As nobody seems to have a reason, I'm switching back to "has been". -- Jao (talk) 14:50, 21 March 2008 (UTC)

Fix Timeline[edit]

I don't know how to fix the timeline template on the top right, but something in it is messed up, the dates and descriptions that usually floated next to the time periods have been pushed down till they overlap the text beneath. This happened after Zorrobot ran, as I was reading the page in a good state, came back after some clicks, and it was broken. I couldn't even figure out how to copy and paste an old version of the timeline template in. (talk) 13:49, 5 September 2008 (UTC)


The pronunciation falderal at the beginning is an unnecessary distraction. Anyone literate enough to read the article should be literate enough to known the pronumceation of Cenozoic. Alternative and defunct spellings are also unnessessary. It is sufficient simply to say -- The Cenozoic Era, meaning "new life" from the Greek is the most recent _____-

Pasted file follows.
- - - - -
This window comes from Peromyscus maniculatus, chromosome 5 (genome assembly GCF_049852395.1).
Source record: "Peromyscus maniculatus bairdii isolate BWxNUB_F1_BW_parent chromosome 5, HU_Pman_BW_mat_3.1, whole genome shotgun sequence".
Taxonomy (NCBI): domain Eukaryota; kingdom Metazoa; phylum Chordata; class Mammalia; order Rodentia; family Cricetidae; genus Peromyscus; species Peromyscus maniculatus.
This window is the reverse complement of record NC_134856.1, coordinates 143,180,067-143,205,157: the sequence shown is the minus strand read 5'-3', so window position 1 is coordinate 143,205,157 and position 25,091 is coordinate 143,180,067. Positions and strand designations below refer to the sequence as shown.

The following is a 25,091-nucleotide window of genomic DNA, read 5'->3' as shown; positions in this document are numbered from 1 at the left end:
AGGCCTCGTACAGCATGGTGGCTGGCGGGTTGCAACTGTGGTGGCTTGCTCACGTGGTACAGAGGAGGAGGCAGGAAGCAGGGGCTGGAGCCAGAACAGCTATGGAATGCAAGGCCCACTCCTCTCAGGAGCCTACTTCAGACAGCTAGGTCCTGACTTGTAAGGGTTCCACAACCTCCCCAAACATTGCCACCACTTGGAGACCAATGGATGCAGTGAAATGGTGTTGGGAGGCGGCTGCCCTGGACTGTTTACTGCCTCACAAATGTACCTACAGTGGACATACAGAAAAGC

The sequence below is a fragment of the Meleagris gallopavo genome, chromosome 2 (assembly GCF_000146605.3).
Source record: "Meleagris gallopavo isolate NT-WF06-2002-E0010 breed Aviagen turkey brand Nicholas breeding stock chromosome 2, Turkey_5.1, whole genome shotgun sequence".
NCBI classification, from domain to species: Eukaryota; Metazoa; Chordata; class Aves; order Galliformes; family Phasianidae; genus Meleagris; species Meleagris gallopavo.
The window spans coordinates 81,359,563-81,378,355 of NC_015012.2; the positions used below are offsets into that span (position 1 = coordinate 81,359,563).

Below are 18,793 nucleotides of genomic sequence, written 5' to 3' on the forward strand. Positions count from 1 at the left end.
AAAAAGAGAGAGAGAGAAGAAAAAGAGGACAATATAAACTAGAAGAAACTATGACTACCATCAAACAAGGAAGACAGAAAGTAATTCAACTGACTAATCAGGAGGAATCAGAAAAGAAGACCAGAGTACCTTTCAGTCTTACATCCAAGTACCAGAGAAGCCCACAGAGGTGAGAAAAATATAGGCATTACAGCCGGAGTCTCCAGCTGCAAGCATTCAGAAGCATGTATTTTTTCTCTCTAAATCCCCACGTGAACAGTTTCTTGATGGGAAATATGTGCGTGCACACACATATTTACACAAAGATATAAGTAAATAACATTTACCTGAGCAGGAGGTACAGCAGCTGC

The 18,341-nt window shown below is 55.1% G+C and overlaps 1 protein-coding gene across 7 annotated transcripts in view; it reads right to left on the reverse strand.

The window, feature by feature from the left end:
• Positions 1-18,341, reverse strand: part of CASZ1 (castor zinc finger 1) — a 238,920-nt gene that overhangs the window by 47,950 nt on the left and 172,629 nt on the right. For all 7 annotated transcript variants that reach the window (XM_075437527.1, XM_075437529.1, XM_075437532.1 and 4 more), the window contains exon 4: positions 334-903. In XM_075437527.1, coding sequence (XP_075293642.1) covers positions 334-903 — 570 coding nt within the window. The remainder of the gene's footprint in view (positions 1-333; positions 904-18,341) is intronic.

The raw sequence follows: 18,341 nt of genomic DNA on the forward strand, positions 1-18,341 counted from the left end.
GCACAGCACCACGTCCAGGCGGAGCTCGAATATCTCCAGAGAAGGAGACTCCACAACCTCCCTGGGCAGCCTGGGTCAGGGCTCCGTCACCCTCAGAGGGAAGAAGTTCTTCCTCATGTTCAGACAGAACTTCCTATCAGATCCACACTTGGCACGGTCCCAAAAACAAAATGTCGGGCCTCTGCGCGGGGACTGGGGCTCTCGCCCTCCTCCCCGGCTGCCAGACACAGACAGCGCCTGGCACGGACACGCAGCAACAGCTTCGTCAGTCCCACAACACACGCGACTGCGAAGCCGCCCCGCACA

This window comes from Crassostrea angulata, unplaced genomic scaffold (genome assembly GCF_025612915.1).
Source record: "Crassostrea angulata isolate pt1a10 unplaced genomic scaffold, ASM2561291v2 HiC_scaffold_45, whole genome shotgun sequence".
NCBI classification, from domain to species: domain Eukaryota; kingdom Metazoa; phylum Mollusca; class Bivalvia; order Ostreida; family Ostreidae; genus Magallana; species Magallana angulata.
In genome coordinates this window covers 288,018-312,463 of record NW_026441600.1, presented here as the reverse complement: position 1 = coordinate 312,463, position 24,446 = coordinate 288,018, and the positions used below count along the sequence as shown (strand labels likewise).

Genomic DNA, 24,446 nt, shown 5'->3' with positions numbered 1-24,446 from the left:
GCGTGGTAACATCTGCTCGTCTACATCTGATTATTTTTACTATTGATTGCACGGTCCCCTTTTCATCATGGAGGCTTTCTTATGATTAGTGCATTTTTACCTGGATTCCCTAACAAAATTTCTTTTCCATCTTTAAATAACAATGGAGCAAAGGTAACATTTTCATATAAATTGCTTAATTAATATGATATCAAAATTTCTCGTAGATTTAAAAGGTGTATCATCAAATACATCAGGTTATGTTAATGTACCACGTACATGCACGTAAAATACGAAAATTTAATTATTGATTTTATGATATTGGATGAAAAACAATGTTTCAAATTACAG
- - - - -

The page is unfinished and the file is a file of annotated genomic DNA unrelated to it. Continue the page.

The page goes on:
Under Techtonics, Geologically is used (if I'm not mistaken -it's been years) adverbally but links to Geology as a noun which does not elucidate on the (?) adverbial usage. The is no reason to include the word. It would be just as well to say -- The Cenozoic is the era when the continents moved into their present position -- and leave out geologically altogether.

misdirections, this page. No it isn't confusing nor should it be. This apparent contradiction is common in the literature where charts "young" going up and texts progress from older to younger in the "opposite direction". No problem here.

tense trivia not all that important. Leave it for the original writer or follow the earlier theme.

On the "Geo-time box", I agee, the box information in the footer is ample.